“Children learn by observing and one of the things they spend observing the most is their parents,” says Christina Steinorth, California-based psychotherapist and author of Cue Cards for Life: Thoughtful Tips for Better Relationships. “With this in mind, it’s very clear why children look up to their parents as role models.”
Serving as the role model, secretly or openly, is a huge responsibility. What your kids see, hear and experience from you, they will likely mimic, says Dr. Fran Walfish, California-based psychotherapist and author of The Self-Aware Parent: Resolving Conflict and Building a Better Bond With Your Child.
“Self-awareness is the key to becoming a better role model,” says Walfish. “Understanding yourself gives you choices and when you choose to respond in a specific way, rather than respond automatically, situations more often than not resolve themselves favorably.”
In fact, according to Walfish, research supports the fact that a child who was parented negatively has a high likelihood of parenting her own child in the same manner. Role models can be either positive or negative.
In order to know yourself as a parent and serve as a positive role model, Walfish recommends the following:
- Understand how and in what ways you are similar to your parents
- Examine yourself so as not to automatically repeat mistakes your parents made
- Be aware of your feelings, moment to moment
- Slow down your reactions: Reflect before speaking or taking action
- Speed up your internal thinking process: First think “How do I feel?” and then think “How is my child feeling?”
- Self-evaluate so that you can make good, educated choices about how to raise happy, emotionally thriving children with good self-esteem
As you learn your own parenting style and how your children observe and interpret your behavior and actions, Walfish suggests that self-awareness will bring comfort and lead to calm parenting.
Teach by Example
As your child is observing your every move, take this opportunity to model the behavior you want to see develop.
Even as young as the toddler age, parents can use their position as a role model to their advantage. “This is the best age to start teaching frustration tolerance,” says Steinorth. “If your toddler has a temper tantrum, role model patience in your response to the temper tantrum.”
For example, Steinorth suggests using calm words to express how you relate to what the toddler is feeling. Show the connection between the two of you. “If you need to run errands with your toddler and your toddler starts having a tantrum because he or she would like to go to play at the park instead, rather than showing anger and frustration over the tantrum, in a calm voice role model patience by saying something like ‘I’d like to go play, too, but I need to do some work first. Once my work is done, then we can go play,’” says Steinorth. “A phrase like this also starts the very basic teaching of work comes before play.”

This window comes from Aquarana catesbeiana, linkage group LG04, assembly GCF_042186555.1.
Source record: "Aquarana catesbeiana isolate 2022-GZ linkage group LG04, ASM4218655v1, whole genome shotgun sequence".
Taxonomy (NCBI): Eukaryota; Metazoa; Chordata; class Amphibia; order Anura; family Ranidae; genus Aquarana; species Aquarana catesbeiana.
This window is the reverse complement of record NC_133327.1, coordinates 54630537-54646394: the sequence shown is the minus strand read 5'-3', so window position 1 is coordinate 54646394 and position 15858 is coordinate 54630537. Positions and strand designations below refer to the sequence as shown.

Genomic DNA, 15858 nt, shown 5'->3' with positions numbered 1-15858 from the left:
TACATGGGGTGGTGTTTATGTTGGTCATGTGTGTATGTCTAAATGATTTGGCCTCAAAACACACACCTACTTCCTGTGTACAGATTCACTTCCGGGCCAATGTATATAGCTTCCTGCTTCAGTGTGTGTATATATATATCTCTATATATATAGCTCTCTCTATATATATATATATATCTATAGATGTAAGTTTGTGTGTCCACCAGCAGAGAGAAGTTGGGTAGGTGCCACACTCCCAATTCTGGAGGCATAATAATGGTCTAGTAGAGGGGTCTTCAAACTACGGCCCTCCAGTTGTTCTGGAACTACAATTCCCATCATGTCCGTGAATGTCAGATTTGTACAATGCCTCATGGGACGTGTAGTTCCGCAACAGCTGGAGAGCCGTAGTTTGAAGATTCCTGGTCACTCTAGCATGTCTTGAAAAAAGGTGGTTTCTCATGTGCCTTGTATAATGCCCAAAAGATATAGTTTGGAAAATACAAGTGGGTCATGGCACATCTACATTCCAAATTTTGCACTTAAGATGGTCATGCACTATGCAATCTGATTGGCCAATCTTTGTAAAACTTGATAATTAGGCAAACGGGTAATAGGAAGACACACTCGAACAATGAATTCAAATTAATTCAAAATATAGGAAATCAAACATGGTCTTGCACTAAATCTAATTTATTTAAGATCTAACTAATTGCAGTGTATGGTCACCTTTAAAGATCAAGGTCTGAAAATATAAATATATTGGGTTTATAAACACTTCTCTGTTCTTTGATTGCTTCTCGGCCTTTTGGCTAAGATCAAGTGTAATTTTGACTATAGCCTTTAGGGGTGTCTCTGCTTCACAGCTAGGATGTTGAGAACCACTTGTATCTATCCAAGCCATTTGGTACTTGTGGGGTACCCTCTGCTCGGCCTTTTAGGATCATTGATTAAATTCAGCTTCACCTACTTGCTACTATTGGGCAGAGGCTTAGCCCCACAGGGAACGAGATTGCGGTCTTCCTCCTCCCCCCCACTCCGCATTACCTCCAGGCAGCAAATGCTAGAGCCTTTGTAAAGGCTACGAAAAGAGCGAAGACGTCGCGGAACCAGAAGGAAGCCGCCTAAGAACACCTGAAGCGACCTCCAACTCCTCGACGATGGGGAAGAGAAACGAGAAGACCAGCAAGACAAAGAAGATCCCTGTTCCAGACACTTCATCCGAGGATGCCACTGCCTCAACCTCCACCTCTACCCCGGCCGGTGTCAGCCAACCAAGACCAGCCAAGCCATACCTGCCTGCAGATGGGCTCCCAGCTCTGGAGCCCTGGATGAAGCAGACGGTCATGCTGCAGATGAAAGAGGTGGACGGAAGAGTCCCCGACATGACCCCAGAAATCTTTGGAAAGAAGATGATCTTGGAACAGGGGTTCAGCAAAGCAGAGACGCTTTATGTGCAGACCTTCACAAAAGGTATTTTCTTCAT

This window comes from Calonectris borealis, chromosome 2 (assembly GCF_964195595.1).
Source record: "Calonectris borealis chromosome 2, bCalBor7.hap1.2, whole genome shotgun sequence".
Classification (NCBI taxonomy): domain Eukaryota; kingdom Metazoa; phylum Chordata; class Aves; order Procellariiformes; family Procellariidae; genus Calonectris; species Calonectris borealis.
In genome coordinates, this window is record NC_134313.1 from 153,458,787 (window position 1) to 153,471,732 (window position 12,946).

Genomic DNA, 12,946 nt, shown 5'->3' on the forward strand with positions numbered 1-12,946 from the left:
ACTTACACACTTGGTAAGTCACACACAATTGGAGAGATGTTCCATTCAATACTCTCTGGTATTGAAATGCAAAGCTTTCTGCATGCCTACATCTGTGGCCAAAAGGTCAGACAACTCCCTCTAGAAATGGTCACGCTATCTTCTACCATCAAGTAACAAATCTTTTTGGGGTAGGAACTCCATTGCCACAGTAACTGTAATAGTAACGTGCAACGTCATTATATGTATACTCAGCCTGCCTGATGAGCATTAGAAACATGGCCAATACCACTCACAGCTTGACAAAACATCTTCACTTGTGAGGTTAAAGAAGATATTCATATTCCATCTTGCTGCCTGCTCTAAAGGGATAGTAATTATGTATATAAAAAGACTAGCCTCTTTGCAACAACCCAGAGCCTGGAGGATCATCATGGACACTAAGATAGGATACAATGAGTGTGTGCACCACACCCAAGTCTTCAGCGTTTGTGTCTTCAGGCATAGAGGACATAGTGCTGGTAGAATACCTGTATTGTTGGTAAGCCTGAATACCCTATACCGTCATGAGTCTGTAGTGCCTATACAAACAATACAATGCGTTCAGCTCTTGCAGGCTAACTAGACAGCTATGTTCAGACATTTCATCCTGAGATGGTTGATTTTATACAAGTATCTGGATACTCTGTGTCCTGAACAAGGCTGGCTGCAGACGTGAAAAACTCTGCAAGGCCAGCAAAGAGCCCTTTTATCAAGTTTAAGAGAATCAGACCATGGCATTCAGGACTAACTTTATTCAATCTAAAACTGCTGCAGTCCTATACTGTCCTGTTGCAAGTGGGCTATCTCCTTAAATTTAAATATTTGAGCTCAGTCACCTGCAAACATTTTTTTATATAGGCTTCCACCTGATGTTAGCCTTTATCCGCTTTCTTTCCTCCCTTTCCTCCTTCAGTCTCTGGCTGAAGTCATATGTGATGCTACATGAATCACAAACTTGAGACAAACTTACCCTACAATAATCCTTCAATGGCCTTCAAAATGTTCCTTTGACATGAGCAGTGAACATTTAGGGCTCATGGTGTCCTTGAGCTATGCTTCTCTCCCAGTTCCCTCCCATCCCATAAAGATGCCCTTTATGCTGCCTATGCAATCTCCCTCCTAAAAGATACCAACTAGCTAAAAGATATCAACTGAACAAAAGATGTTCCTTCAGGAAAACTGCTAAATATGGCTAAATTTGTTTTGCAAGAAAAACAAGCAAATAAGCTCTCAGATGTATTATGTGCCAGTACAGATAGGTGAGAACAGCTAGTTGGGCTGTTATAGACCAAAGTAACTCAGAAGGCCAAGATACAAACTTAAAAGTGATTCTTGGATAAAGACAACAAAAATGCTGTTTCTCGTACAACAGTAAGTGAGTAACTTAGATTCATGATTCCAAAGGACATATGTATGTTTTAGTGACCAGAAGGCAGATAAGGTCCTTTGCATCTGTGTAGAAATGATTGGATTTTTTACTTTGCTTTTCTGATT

As your child ages and develops maturity, your job as a role model is even more important. This is an opportunity to teach your child about sincerity, generosity, values and morals, says Steinorth.
“If you would like your children to learn about giving back, role model the behavior by volunteering with them,” she says. Bake cookies together and spend an afternoon taking them to a nursing home to share the goodies with patients. Pick a holiday and help out at a homeless shelter preparing and serving meals.
“Volunteering helps children think outside of themselves, which helps teach them empathy,” says Steinorth. “When they see that you enjoy giving to others, they will follow in your footsteps.”
Unveiling the Secret
Even though your presence heavily influences your child, she may not always be willing to admit this fact. Don’t take it personally, says Walfish. This is just a sign that your child is establishing independence from you, even though she is always observing you.
The psychological goal of toddlerhood is for the young child to claim himself as a separate being from mommy and daddy, she says, whereas the psychological goal of adolescence is to resolve the separation established in toddlerhood.
“Most pre-teens and teens are less likely to admit that mom or dad is a role model because they are wrestling and grappling with separation and independence,” says Walfish. “Many kids think this includes rejecting their parents and their parents’ ideas.”
Even though your job as a role model may be kept a secret throughout your child’s toddler to teen years, the good news is that eventually, your child will realize the impact you have had on his life. “Most people realize their mom or dad had an impact on their lives by early adulthood,” says Walfish.